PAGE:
26. Banks are well capitalized. The CAR for the banking system was 19 percent as of December 2016, well above the 10 percent minimum regulatory requirements. State-owned banks are on average better capitalized than domestic private and foreign ones, largely because of a lower share of credit in FX (48 percent of total, compared to 92 percent in private and foreign banks), which carry higher risk weigh. The latter are a result of recent increases aimed at integrating currency risk into banks regulation, and mostly targeted at FX loans to unhedged borrowers.

27. Asset quality and liquidity indicators are robust but low profitability provides limited cushion. On average, only less than 2 percent of total loans are non-performing, although this share is marginally higher for state-owned than private banks, including foreign banks. The system is liquid, with little variation across all banks. Profitability levels are low despite large intermediation margins, mostly due to quasi-fiscal operations of state-owned banks, and private banks’ requirement to finance with 17 percent of their deposits the credit fund for development (Sistema de Banca para el Desarrollo).

Costa Rica: Selected Banking Sector Soundness Indicators as of December 2016

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Source: SUGEF; and IMF staff calculations.

28. Deposits are the main source of funding but the share of external financing is significant. Deposits account for almost 90 percent of total liabilities across the system, with little difference among state-owned, private and foreign banks. The deposit to loans ratio is also well above 100 for all banks. However, at 30 percent of total, the share of foreign liabilities is significant and has been on an increasing path over the last years—from about 10 percent in 2010—exposing the system to rollover risks.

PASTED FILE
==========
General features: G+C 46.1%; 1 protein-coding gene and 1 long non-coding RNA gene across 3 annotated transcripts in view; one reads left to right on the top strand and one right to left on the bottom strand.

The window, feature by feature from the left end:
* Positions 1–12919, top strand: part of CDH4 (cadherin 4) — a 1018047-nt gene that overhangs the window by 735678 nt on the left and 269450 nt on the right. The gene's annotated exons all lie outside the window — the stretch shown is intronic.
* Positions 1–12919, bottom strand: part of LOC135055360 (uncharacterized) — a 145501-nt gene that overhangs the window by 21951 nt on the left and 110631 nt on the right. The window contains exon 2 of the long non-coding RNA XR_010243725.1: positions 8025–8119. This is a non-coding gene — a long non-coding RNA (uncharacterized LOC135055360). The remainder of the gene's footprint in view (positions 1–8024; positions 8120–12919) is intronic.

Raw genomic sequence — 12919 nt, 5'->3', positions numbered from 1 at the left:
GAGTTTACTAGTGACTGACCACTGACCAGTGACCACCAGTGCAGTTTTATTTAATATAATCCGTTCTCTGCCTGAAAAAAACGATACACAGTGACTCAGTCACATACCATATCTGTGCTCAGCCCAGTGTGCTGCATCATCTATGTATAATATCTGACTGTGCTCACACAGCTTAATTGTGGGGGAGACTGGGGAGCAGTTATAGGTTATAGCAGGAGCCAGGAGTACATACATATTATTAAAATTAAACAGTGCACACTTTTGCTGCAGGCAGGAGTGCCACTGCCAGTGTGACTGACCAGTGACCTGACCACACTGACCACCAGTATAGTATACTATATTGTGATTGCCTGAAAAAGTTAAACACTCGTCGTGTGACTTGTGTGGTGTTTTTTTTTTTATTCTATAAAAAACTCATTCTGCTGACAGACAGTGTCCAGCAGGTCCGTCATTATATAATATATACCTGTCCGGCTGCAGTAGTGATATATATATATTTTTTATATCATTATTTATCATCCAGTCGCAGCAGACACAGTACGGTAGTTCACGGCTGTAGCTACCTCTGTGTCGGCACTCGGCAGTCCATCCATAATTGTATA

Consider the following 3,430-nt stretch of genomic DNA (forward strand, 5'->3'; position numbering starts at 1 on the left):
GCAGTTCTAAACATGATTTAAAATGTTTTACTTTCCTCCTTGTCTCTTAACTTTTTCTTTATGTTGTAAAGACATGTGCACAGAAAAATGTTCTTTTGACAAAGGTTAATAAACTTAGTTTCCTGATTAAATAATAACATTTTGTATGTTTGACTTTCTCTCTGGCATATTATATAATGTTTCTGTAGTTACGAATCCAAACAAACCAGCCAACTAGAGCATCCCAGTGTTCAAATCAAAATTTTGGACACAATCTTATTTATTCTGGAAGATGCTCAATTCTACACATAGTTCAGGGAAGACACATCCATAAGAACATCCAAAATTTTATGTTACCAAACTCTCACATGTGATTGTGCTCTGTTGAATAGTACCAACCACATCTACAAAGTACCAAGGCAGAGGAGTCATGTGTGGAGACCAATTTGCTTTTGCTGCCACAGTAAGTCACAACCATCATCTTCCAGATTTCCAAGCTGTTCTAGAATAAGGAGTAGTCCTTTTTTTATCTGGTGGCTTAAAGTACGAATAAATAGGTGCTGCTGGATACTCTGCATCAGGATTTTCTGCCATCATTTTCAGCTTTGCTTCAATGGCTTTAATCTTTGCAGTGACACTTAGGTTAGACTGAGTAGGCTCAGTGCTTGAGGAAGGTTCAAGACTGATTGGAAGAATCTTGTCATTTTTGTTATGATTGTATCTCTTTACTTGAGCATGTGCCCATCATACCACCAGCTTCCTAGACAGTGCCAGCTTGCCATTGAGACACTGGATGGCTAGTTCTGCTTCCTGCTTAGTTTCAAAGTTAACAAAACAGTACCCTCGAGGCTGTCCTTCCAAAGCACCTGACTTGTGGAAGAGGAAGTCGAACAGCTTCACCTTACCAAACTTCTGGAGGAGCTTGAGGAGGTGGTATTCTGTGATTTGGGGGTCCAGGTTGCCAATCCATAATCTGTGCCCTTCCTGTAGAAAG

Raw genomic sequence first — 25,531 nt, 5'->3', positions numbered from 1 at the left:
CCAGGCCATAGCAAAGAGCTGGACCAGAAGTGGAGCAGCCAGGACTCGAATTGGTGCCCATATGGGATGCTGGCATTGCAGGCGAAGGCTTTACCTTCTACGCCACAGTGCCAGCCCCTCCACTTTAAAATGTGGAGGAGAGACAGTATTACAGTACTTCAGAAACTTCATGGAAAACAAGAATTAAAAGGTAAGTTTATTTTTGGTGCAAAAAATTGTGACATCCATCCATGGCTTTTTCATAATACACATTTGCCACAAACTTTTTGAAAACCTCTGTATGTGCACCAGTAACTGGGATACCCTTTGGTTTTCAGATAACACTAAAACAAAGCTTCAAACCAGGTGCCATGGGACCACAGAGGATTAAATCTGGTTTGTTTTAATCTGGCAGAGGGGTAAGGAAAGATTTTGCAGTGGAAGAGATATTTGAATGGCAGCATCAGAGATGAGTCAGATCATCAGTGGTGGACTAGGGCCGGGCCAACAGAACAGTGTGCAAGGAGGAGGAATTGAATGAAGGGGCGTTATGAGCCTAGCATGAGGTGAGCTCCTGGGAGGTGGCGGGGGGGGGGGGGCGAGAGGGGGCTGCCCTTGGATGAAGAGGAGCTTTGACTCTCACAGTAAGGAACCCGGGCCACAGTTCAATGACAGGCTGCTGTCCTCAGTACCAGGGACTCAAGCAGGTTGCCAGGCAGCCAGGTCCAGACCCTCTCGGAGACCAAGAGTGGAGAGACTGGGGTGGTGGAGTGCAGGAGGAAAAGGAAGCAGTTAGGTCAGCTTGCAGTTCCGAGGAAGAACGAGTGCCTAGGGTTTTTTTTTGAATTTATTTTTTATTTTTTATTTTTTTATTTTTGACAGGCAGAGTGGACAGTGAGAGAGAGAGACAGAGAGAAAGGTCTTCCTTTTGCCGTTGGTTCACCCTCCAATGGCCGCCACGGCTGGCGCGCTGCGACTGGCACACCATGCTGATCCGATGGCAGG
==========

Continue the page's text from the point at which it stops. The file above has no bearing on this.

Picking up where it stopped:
29. Banks are mainly oriented towards lending activities. On average, loans represent about two thirds of banks assets, the rest being comprised of cash and T-bills (22 percent), long-term bonds (8 percent) and other assets (4 percent). Given the composition of banks’ balance sheets, most potential losses and risks to solvency are likely to come from direct and indirect credit risks in the loan book.

30. FX induced risk remains an important vulnerability. The high dollarization of both bank assets and liabilities remain the main source of risk to the system. About 70 percent of banks loans are denominated in foreign currency, and 60 percent of them are extended to un-hedged borrowers, exposing the system to FX risk through credit risk. At the same time, about half of bank deposits (74 percent on average for private and foreign banks) are denominated in foreign currency, exposing banks to FX risk in case of a large currency depreciation, although the system overall has positive net FX exposure, thus mitigating such risk.